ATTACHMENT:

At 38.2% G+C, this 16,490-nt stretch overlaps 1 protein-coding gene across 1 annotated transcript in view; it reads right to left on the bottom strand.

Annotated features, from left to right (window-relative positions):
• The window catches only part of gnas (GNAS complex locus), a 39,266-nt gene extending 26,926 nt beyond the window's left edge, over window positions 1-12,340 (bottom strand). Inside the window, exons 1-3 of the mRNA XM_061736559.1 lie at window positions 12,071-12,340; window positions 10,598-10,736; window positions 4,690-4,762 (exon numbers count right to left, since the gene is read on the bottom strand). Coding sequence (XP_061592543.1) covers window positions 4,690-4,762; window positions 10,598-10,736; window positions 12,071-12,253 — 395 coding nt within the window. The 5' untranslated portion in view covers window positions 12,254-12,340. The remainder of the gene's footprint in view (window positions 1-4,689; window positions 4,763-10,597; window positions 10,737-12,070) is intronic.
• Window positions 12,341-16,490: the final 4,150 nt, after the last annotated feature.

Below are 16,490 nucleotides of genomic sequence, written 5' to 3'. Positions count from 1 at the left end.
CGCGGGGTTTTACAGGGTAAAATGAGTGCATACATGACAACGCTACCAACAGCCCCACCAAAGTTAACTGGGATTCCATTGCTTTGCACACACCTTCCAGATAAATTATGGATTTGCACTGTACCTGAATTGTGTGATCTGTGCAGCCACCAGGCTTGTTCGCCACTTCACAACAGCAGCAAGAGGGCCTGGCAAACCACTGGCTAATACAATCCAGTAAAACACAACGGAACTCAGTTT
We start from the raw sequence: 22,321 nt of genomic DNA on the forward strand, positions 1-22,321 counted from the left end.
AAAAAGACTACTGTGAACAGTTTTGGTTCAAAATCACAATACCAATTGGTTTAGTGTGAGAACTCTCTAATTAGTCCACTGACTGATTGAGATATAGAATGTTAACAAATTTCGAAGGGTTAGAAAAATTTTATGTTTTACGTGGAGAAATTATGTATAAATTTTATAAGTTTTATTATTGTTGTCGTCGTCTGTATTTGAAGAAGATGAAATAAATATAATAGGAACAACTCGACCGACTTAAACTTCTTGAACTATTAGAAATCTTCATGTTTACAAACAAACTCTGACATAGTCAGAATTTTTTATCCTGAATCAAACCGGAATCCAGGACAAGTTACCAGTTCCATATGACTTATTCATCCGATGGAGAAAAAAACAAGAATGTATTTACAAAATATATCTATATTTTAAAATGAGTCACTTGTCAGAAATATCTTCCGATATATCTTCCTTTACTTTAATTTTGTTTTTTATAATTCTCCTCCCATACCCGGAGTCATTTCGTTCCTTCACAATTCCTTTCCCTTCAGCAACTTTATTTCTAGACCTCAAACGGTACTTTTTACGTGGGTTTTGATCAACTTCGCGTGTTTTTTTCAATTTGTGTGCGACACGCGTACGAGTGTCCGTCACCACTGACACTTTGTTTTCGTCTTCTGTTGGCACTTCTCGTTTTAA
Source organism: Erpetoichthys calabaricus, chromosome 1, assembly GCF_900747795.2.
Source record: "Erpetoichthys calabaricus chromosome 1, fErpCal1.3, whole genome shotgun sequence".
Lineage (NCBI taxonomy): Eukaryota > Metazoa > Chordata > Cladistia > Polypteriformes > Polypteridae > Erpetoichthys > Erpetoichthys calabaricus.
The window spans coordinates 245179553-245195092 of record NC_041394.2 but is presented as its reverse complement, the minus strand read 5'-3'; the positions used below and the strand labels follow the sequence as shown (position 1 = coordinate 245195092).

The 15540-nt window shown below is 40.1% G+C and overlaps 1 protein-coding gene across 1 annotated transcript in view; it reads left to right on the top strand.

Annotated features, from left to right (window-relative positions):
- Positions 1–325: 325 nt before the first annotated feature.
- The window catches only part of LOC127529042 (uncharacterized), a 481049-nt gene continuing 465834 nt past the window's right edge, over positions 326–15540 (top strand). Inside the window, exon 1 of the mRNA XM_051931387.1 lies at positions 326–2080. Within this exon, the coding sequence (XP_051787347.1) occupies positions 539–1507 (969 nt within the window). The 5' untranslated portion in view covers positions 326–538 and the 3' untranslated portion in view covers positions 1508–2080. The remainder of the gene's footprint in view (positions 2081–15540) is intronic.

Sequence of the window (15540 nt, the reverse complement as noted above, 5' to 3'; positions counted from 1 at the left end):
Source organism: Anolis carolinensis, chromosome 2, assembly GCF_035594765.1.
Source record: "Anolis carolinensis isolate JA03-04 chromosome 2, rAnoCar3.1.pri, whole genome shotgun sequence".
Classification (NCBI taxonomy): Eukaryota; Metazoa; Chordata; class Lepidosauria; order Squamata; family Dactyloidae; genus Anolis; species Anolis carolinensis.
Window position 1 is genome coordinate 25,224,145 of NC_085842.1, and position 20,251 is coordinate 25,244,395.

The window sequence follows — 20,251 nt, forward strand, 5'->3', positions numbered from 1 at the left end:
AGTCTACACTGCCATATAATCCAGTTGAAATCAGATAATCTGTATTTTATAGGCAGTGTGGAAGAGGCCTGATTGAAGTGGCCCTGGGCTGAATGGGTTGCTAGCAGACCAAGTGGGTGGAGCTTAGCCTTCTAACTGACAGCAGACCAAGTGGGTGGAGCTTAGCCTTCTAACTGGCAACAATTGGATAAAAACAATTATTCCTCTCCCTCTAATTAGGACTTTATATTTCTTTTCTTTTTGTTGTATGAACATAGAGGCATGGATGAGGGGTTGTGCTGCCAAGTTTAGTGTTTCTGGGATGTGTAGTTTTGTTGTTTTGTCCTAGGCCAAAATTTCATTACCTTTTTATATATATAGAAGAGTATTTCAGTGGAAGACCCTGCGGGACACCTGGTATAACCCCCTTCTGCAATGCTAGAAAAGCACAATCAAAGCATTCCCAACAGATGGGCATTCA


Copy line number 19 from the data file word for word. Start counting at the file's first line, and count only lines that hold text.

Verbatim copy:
Source record: "Anolis carolinensis isolate JA03-04 chromosome 2, rAnoCar3.1.pri, whole genome shotgun sequence".